The parent company of Alton Towers is set to drop out of the prestigious FTSE 100 index, it has been announced.
Merlin Entertainments is set to leave the index of the London Stock Exchange's top 100 firms after stock prices slumped.
UK terror attacks and poor summer weather across Europe have affected trading for the group.
But a steady recovery in visitor numbers at Alton Towers, in Staffordshire, and huge investment in new attractions at the park have given reasons for optimism.
Merlin will now be demoted to the FTSE 250 - the directory of the 101st to the 350th-ranked firms.
Speaking to The Independent, stockbroker AJ Bell investment director Russ Moult said: "Merlin has lost some of its magic this year and October's profit warning pretty much sealed its fate so far as FTSE 100 membership was concerned as the shares joined the 'down-10-per-cent-in-a-day' club.
"The company had done well to bounce back from the hit to customer visits to Alton Towers after a terrible accident there in summer 2015 but a spate of terror attacks across several major cities, including London, has taken its toll and profits are now expected to drop slightly in 2017."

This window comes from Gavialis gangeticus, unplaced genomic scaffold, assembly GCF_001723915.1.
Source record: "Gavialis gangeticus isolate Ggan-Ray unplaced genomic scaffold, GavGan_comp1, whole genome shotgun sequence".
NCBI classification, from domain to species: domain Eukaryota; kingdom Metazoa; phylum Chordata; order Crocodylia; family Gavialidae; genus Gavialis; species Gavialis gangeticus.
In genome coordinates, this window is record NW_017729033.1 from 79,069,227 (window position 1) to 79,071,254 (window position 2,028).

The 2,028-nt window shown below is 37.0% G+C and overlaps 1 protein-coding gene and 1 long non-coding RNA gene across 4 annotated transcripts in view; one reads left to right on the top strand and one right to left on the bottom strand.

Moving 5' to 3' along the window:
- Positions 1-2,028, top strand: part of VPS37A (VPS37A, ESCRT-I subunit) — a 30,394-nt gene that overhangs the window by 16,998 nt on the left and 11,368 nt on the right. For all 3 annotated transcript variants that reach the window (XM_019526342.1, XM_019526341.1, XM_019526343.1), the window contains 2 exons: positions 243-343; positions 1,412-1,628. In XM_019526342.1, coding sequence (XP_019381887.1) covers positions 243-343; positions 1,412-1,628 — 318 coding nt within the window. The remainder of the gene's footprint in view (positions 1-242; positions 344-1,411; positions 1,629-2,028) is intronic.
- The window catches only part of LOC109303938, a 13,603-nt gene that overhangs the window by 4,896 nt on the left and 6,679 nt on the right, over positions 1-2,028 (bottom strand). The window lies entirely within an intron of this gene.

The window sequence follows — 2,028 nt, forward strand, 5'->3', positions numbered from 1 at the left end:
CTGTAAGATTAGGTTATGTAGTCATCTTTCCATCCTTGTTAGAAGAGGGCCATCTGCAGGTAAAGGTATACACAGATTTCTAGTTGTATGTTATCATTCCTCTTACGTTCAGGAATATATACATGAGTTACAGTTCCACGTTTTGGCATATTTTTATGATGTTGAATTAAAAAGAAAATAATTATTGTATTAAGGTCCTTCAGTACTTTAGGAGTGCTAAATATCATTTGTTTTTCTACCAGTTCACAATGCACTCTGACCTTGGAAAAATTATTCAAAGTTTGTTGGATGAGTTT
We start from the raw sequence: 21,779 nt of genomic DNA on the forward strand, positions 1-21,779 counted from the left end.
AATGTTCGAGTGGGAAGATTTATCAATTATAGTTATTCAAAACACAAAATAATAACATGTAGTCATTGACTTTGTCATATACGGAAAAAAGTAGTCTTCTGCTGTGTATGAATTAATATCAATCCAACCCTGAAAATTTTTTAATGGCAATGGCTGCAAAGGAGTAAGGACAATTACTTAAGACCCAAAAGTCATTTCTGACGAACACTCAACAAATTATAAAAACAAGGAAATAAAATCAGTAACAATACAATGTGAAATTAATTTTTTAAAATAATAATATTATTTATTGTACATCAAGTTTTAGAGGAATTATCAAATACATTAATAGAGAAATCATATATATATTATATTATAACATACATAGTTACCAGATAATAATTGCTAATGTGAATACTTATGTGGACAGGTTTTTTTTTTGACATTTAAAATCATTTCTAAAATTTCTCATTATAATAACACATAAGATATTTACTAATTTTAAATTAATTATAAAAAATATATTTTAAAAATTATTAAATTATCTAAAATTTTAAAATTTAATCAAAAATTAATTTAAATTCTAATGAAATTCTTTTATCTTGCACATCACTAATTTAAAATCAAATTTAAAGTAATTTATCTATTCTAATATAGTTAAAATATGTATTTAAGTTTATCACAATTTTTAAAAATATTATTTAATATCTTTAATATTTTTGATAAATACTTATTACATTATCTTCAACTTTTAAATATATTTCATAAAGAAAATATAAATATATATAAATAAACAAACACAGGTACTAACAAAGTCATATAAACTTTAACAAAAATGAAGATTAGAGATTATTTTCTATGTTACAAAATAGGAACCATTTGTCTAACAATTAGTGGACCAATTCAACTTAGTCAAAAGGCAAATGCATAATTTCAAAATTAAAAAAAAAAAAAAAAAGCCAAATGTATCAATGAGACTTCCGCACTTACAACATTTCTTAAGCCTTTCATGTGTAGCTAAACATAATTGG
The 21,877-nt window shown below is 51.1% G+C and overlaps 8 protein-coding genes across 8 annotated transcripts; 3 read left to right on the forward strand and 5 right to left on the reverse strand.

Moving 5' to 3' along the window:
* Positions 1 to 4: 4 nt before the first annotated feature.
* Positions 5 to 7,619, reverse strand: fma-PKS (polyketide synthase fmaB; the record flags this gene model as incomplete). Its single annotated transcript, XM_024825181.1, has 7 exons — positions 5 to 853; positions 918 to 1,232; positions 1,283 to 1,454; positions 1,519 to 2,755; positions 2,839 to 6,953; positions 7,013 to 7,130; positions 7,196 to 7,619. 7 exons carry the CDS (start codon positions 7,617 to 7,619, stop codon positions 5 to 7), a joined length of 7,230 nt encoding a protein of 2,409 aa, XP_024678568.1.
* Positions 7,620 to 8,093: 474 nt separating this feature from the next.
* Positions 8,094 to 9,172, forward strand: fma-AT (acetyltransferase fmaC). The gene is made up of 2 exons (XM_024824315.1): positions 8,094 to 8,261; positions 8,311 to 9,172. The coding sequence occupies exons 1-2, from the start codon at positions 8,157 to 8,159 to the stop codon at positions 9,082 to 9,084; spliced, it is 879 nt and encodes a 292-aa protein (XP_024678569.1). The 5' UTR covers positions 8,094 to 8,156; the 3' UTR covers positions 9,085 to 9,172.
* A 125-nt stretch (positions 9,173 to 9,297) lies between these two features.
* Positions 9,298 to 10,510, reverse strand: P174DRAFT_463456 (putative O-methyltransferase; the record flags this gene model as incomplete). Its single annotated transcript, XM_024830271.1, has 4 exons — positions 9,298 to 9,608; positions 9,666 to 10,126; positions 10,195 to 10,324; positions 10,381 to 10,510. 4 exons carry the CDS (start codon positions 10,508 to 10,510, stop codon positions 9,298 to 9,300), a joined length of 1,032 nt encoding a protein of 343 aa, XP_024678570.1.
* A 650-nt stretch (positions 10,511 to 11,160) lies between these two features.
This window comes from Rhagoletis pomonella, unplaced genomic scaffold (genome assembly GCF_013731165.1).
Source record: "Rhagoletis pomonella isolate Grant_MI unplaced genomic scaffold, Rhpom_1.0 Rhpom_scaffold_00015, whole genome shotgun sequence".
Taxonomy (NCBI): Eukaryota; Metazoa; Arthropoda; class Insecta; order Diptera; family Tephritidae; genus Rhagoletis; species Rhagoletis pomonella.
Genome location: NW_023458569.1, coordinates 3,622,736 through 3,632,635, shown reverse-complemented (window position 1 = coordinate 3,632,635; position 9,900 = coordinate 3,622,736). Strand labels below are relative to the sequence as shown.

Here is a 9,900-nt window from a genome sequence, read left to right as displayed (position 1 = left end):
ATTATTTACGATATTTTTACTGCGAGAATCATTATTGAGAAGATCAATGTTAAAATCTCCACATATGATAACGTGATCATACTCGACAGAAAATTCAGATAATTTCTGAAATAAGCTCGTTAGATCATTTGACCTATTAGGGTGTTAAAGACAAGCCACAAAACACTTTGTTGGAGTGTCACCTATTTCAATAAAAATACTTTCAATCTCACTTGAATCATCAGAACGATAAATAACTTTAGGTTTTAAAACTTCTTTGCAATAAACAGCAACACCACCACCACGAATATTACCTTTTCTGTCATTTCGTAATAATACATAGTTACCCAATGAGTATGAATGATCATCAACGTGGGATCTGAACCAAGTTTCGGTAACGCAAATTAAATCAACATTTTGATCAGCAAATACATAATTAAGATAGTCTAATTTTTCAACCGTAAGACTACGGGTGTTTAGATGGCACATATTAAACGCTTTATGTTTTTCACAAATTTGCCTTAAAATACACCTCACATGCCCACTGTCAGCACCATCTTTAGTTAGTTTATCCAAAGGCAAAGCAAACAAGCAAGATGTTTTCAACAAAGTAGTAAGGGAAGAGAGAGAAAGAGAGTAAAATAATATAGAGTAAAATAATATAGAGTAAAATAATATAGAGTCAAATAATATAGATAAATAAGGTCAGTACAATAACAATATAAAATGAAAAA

Merlin operates global attractions including Towers, Legoland, Madame Tussauds, Thorpe Park and the London Eye.
The firm has seen its share price drop off since it peaked at 537p in May and, as of today, November 30, that figure stood at 357.75p.
It will drop out of the FTSE 100 - an abbreviation for the Financial Times Stock Exchange 100 Index - from December 18.
However, a massive investment in Alton Towers' CBeebies Land resort, where a dedicated hotel has been built, and the planned opening of a new rollercoaster next year are likely to see a steady visitor numbers recovery continue.
It is also planning to build another Legoland attraction in New York, in America.
Other companies to fall out of the list are defence firm Babcock International and medical technology firm ConvaTec Group.
High-profile promotions include former Derby County sponsor and takeaway delivery company Just Eat.
Its market value has soared more than a third this year to reach £5.4 billion.
Mr Mould said: "This shows how the internet places a focus not just on price but on service and Just Eat's success is testimony to its ability to harness the power of both technology and consumer satisfaction.
"The asset-light model relies on partners and word of mouth - customer reviews - as well as its scalable platform in a great example of how the internet can be used to create a powerful and profitable business model."
The FTSE ranks firms based on the market value of their outstanding shares.